In this Pandemic Spring of 2020, I find myself quoting Rilke:
“Let everything happen to you.
Beauty and terror.
Just keep going.
No feeling is final.”
It’s that last line, “No feeling is final,” that both haunts and helps me. Mostly it has given me comfort.
Among the places where I have taken comfort the last two months are audiobooks. Yes, I read paper books for hours in the bathtub, and I did even before we were in the midst of a pandemic.
But audiobooks are especially comforting, as I walk in the woods or wash the dishes or contemplate the ways stray papers procreate in my library when I leave them alone. (I hate filing but I demand a clutter-free desk.) Here are a few audiobooks that gave me comfort.
“Nothing to See Here” by Kevin Wilson; narrated by Marin Ireland. A slacker nanny and a pair of children who spontaneously combust when they’re anxious. Often laugh-out-loud funny.
“Normal People” by Sally Rooney; narrated by Aoife McMahon. Before there was the TV series we all are binging, there was . . . the book. Two young people falling in and out of love in Ireland, a tale that really is — and this is the right word — lovely.
“If It Bleeds” by Stephen King; narrated by Will Patton, Steven Weber, and Danny Burstein. Even the pandemic world isn’t quite as unnerving as a Stephen King story or, in this case, collection of novellas. Each novella is thought-provoking, unsettling, and rich with characters as real as your next-door neighbor — which, yes, sometimes makes them scary as hell. It didn’t comfort me the way these other titles did, but it did remind me that as bad as things sometimes feel right now, at least we’re not living in an actual Stephen King novel.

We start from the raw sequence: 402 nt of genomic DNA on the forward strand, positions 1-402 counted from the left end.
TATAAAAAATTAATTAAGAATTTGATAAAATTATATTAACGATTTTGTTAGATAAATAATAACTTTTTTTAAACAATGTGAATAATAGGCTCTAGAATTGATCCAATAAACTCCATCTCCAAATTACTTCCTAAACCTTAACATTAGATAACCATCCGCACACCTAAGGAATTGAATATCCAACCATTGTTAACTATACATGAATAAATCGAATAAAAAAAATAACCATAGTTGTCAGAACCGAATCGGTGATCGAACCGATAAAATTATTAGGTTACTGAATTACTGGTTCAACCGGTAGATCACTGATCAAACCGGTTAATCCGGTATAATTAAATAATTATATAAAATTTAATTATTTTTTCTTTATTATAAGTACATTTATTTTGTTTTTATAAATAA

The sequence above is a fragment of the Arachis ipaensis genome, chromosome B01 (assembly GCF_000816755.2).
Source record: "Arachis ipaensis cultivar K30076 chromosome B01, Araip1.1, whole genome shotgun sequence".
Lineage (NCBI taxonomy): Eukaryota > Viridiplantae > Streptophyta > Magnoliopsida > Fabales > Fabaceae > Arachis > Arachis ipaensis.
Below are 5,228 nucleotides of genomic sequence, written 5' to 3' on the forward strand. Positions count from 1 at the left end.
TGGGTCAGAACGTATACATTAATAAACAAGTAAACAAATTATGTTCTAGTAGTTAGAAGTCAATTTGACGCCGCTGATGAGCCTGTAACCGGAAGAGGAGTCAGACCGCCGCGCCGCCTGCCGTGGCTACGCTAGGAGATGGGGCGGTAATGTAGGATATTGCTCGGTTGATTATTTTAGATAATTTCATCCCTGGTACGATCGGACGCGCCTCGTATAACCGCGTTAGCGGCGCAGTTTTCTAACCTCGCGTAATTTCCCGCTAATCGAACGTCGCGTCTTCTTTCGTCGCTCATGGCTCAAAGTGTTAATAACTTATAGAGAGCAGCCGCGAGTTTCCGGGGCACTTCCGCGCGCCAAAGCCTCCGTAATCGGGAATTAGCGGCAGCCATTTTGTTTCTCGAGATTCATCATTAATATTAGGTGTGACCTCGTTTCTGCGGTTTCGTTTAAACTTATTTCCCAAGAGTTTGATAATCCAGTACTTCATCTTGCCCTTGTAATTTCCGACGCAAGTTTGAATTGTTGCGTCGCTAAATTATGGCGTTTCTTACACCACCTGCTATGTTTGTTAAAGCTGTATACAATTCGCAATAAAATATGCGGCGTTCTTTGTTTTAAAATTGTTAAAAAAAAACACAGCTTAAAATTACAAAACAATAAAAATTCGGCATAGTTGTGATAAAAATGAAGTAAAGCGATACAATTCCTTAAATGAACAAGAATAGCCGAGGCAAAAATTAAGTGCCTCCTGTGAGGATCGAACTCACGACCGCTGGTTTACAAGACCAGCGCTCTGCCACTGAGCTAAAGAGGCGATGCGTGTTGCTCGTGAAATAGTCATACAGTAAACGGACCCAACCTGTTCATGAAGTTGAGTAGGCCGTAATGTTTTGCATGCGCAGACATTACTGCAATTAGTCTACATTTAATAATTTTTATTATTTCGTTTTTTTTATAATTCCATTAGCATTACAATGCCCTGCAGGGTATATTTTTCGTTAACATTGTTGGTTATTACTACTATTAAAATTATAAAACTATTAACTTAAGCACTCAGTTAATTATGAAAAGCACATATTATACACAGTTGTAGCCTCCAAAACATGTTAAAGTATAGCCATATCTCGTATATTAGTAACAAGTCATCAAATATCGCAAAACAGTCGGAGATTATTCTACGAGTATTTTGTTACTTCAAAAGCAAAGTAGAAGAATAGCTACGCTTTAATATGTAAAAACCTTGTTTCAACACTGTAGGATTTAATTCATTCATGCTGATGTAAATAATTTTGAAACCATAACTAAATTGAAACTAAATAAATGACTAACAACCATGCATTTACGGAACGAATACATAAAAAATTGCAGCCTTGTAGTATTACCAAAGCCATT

“To Kill a Mockingbird” by Harper Lee; narrated by Sissy Spacek. My friend Todd Doughty suggested this audio to me last month. Though I know many of the novel’s sentences by heart, Spacek brings Scout Finch to life in ways that leave me lingering over the dishes. It’s just beautiful.
I will now forever associate this pandemic with Sissy’s reading of that classic, and that’s a good thing. It ameliorates the fear and frustration.
Someday we will look back on this spring and wonder at the things we once thought were important. And while no feeling is final, we will never forget how we felt.
Chris Bohjalian’s new novel, “The Red Lotus,” was published in March.